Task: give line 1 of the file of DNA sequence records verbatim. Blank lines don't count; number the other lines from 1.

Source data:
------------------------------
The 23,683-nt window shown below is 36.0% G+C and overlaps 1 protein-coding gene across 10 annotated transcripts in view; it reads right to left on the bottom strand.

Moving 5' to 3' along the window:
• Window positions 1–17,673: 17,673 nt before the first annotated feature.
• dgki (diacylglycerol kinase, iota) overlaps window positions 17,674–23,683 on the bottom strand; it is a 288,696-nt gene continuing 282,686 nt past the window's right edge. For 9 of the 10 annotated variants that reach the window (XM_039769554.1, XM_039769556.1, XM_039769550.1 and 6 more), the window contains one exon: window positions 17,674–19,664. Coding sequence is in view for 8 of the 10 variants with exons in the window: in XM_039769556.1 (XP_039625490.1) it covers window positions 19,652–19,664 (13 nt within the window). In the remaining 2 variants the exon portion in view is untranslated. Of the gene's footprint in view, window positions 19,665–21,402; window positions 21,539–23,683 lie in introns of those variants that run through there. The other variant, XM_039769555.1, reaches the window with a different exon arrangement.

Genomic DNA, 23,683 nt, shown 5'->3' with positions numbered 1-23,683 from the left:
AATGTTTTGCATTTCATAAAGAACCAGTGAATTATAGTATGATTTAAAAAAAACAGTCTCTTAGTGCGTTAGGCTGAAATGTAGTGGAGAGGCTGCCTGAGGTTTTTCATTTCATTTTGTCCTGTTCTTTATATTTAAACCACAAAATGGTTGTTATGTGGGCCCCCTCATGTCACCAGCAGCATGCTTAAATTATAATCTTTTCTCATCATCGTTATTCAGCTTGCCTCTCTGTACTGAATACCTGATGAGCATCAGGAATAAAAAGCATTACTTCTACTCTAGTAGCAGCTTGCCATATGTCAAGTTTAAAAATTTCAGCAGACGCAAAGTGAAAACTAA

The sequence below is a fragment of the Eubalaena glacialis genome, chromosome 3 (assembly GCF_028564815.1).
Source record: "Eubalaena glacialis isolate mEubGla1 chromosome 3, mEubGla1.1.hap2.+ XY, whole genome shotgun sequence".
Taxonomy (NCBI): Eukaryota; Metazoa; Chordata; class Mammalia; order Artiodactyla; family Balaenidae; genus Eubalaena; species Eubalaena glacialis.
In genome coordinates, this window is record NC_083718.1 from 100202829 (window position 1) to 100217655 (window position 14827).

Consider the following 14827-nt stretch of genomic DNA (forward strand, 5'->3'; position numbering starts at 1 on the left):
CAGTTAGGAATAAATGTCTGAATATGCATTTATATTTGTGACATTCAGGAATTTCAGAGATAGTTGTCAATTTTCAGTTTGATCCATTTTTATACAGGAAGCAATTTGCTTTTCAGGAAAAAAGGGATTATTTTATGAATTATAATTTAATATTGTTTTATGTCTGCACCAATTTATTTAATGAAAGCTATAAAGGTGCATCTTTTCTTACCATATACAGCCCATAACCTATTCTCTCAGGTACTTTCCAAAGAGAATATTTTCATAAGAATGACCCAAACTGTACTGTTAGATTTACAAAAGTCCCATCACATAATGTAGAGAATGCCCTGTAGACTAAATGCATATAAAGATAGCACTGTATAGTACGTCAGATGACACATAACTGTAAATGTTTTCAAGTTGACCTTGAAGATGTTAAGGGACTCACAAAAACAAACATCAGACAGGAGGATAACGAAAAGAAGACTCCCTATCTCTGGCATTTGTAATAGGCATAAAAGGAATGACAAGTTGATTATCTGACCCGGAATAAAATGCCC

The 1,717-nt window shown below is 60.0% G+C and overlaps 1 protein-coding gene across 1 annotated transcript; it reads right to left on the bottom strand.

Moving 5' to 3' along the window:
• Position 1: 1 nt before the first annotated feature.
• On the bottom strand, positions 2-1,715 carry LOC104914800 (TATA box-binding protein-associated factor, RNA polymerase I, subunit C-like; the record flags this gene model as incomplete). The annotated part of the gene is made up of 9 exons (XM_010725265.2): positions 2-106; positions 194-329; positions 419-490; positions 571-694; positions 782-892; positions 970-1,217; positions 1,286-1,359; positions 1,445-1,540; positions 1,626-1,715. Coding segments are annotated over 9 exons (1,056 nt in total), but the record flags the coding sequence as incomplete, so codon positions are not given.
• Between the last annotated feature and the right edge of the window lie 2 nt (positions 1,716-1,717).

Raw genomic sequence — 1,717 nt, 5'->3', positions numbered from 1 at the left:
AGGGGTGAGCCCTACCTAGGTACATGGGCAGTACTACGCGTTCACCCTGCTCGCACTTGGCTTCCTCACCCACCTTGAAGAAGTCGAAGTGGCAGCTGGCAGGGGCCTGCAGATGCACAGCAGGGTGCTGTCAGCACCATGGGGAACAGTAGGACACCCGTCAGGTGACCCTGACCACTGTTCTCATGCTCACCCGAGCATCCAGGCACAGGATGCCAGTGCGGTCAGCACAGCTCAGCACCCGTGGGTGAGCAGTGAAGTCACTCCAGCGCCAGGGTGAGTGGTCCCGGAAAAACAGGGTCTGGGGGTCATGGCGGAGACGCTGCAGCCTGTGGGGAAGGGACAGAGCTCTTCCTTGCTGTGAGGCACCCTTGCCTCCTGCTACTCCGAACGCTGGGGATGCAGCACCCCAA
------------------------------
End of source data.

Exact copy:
The 23,683-nt window shown below is 36.0% G+C and overlaps 1 protein-coding gene across 10 annotated transcripts in view; it reads right to left on the bottom strand.